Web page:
It is well-established law that when a federal court reviews a federal agency's construction of a statute it administers, the court will look to whether Congress has addressed the precise question at issue. If the court determines that Congress has not directly addressed the issue, rather than imposing its own construction of the statute, the court will defer to the administrative agency's permissible construction of the statute. This standard of review is called Chevron deference, after the U.S. Supreme Court decision that articulated it. See Chevron, U.S.A., Inc. v. Natural Res. Def. Council, Inc., 467 U.S. 837, 842 (1984). While application of Chevron deference frequently results in a decision upholding the agency's interpretation of its own statute, a recent decision from the Fourth Circuit Court of Appeals demonstrates that when the agency's interpretation is unreasonable, its interpretation will not prevail.
In Amaya v. Rosen, No. 19-1619, 2021 WL 232554 (4th Cir. Jan. 25, 2021), a case that will be of interest to immigration practitioners specifically and administrative law practitioners generally—the Fourth Circuit held that even if Chevron deference applies to the Board of Immigration Appeals ("BIA") decisions interpreting provisions of the Immigration and Nationality Act ("INA") on a case-by-case basis, the BIA's interpretation cannot be sustained if it is unreasonable. The relevant statute in that case was § 241 of the INA, 8 U.S.C. § 1231(b)(3)(A), which provides relief from deportation for a noncitizen who can show that there is a clear probability he will suffer persecution in his home country based on, inter alia, his membership in a "particular social group" ("PSG"). Amaya, 2021 WL 232554, at *1. Although the INA does not define particular social group, the BIA has established three criteria that must be satisfied: "(1) immutability, (2) social distinction and (3) particularity." Id. (citing In re M-E-V-G-, 26 I. & N. Dec. 227, 237 (B.I.A. 2014)). At issue in Amaya was whether the particularity criterion had been satisfied, that is, whether the proposed PSG—"former Salvadoran MS-13 members"—had discrete and definable boundaries. Id.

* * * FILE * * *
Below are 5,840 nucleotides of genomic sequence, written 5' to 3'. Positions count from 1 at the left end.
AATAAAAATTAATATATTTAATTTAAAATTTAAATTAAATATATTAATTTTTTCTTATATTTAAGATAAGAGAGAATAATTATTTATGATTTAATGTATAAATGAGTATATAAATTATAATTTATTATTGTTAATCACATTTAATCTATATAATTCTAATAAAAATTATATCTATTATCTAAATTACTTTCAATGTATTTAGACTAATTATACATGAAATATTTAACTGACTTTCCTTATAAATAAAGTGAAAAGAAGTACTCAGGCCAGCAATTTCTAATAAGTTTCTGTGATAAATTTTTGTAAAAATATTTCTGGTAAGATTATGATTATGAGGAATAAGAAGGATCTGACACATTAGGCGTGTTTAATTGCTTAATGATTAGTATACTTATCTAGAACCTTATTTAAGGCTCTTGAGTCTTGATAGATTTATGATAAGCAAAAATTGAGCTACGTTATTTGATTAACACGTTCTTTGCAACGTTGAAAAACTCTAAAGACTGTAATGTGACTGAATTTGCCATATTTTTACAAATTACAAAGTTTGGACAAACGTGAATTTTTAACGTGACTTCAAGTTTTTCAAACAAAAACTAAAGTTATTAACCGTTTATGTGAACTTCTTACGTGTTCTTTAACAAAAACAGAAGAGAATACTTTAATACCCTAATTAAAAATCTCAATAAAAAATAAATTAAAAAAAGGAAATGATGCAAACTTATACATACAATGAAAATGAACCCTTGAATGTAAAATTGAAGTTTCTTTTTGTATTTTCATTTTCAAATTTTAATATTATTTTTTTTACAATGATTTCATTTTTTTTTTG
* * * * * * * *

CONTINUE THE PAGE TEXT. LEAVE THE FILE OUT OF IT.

Before addressing the BIA's construction of the statute, the court first pointed out several potential barriers to application of Chevron deference in that particular case. First, the BIA decision in Amaya was a single-member decision, but BIA decisions have precedential value, and therefore the force of law, only if they are issued by a three-member panel or are en banc decisions. See 8 C.F.R. § 1003.1(g). The court concluded, however, that because the single-member opinion relied on a precedential BIA decision addressing an almost identical PSG, In re W-G-R-, 26 I. & N. Dec. 208, 221 (B.I.A. 2014) (considering proposed PSG of "former members of the Mara 18 gang in El Salvador who have renounced their gang membership"), it was appropriate to adhere to the principles of Chevron deference. Amaya, 2021 WL 232554, at *4.
Second, the government did not raise Chevron deference until oral argument. While nonjurisdictional arguments not raised in the brief are considered waived, the Fourth Circuit opined that because circuit precedent holds that standards of review cannot be waived, it would apply Chevron deference, which is a standard of review. Id.